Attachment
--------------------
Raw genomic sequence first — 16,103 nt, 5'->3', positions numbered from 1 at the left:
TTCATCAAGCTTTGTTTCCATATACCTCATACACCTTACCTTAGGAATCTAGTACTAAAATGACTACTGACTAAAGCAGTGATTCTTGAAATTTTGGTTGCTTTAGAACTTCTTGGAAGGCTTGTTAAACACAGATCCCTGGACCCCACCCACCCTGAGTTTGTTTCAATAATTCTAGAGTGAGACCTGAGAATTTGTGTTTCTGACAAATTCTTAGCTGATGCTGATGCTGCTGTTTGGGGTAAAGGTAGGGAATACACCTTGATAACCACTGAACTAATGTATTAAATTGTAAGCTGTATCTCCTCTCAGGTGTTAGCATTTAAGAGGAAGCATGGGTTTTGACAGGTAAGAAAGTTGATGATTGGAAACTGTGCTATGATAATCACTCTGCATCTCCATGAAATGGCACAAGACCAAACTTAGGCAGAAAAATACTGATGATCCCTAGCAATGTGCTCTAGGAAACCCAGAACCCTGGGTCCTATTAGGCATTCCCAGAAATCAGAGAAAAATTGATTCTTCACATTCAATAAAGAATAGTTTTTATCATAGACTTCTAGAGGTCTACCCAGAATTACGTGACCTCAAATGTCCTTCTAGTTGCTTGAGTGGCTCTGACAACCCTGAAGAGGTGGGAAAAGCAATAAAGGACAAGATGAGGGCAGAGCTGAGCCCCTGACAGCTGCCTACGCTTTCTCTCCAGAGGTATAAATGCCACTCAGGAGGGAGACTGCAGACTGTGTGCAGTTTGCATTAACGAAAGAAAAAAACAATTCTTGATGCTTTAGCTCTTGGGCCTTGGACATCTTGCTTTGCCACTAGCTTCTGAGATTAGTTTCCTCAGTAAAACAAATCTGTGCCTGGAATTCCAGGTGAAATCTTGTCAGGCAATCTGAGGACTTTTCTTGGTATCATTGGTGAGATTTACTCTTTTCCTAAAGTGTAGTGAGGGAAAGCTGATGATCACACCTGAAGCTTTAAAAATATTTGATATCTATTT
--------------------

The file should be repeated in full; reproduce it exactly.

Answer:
Raw genomic sequence first — 16,103 nt, 5'->3', positions numbered from 1 at the left:
TTCATCAAGCTTTGTTTCCATATACCTCATACACCTTACCTTAGGAATCTAGTACTAAAATGACTACTGACTAAAGCAGTGATTCTTGAAATTTTGGTTGCTTTAGAACTTCTTGGAAGGCTTGTTAAACACAGATCCCTGGACCCCACCCACCCTGAGTTTGTTTCAATAATTCTAGAGTGAGACCTGAGAATTTGTGTTTCTGACAAATTCTTAGCTGATGCTGATGCTGCTGTTTGGGGTAAAGGTAGGGAATACACCTTGATAACCACTGAACTAATGTATTAAATTGTAAGCTGTATCTCCTCTCAGGTGTTAGCATTTAAGAGGAAGCATGGGTTTTGACAGGTAAGAAAGTTGATGATTGGAAACTGTGCTATGATAATCACTCTGCATCTCCATGAAATGGCACAAGACCAAACTTAGGCAGAAAAATACTGATGATCCCTAGCAATGTGCTCTAGGAAACCCAGAACCCTGGGTCCTATTAGGCATTCCCAGAAATCAGAGAAAAATTGATTCTTCACATTCAATAAAGAATAGTTTTTATCATAGACTTCTAGAGGTCTACCCAGAATTACGTGACCTCAAATGTCCTTCTAGTTGCTTGAGTGGCTCTGACAACCCTGAAGAGGTGGGAAAAGCAATAAAGGACAAGATGAGGGCAGAGCTGAGCCCCTGACAGCTGCCTACGCTTTCTCTCCAGAGGTATAAATGCCACTCAGGAGGGAGACTGCAGACTGTGTGCAGTTTGCATTAACGAAAGAAAAAAACAATTCTTGATGCTTTAGCTCTTGGGCCTTGGACATCTTGCTTTGCCACTAGCTTCTGAGATTAGTTTCCTCAGTAAAACAAATCTGTGCCTGGAATTCCAGGTGAAATCTTGTCAGGCAATCTGAGGACTTTTCTTGGTATCATTGGTGAGATTTACTCTTTTCCTAAAGTGTAGTGAGGGAAAGCTGATGATCACACCTGAAGCTTTAAAAATATTTGATATCTATTT